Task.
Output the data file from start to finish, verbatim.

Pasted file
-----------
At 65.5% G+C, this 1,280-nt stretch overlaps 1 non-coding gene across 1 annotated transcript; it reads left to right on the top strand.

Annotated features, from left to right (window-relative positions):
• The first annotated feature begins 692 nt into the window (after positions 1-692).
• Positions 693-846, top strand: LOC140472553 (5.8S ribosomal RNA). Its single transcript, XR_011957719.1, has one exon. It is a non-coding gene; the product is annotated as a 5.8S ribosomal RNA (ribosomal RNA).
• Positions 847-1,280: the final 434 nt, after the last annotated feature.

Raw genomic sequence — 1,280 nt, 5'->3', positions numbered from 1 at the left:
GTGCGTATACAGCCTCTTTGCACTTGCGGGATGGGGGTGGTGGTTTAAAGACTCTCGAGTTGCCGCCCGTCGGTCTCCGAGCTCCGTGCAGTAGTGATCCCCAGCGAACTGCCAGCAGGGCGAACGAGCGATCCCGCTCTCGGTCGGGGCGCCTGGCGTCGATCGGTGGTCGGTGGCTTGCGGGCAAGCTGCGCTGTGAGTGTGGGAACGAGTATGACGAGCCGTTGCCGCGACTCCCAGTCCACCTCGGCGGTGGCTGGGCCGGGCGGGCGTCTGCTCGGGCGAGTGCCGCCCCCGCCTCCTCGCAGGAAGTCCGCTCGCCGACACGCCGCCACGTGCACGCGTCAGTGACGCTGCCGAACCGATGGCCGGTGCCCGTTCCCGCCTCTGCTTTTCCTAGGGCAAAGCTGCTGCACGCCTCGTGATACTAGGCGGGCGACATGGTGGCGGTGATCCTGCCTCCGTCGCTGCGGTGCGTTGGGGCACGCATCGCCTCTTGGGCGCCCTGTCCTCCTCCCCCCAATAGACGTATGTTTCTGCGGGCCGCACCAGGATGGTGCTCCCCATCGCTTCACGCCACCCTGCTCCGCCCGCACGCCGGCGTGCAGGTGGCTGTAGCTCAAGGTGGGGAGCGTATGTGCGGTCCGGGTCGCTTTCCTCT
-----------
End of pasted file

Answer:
At 65.5% G+C, this 1,280-nt stretch overlaps 1 non-coding gene across 1 annotated transcript; it reads left to right on the top strand.

Annotated features, from left to right (window-relative positions):
• The first annotated feature begins 692 nt into the window (after positions 1-692).
• Positions 693-846, top strand: LOC140472553 (5.8S ribosomal RNA). Its single transcript, XR_011957719.1, has one exon. It is a non-coding gene; the product is annotated as a 5.8S ribosomal RNA (ribosomal RNA).
• Positions 847-1,280: the final 434 nt, after the last annotated feature.

Raw genomic sequence — 1,280 nt, 5'->3', positions numbered from 1 at the left:
GTGCGTATACAGCCTCTTTGCACTTGCGGGATGGGGGTGGTGGTTTAAAGACTCTCGAGTTGCCGCCCGTCGGTCTCCGAGCTCCGTGCAGTAGTGATCCCCAGCGAACTGCCAGCAGGGCGAACGAGCGATCCCGCTCTCGGTCGGGGCGCCTGGCGTCGATCGGTGGTCGGTGGCTTGCGGGCAAGCTGCGCTGTGAGTGTGGGAACGAGTATGACGAGCCGTTGCCGCGACTCCCAGTCCACCTCGGCGGTGGCTGGGCCGGGCGGGCGTCTGCTCGGGCGAGTGCCGCCCCCGCCTCCTCGCAGGAAGTCCGCTCGCCGACACGCCGCCACGTGCACGCGTCAGTGACGCTGCCGAACCGATGGCCGGTGCCCGTTCCCGCCTCTGCTTTTCCTAGGGCAAAGCTGCTGCACGCCTCGTGATACTAGGCGGGCGACATGGTGGCGGTGATCCTGCCTCCGTCGCTGCGGTGCGTTGGGGCACGCATCGCCTCTTGGGCGCCCTGTCCTCCTCCCCCCAATAGACGTATGTTTCTGCGGGCCGCACCAGGATGGTGCTCCCCATCGCTTCACGCCACCCTGCTCCGCCCGCACGCCGGCGTGCAGGTGGCTGTAGCTCAAGGTGGGGAGCGTATGTGCGGTCCGGGTCGCTTTCCTCT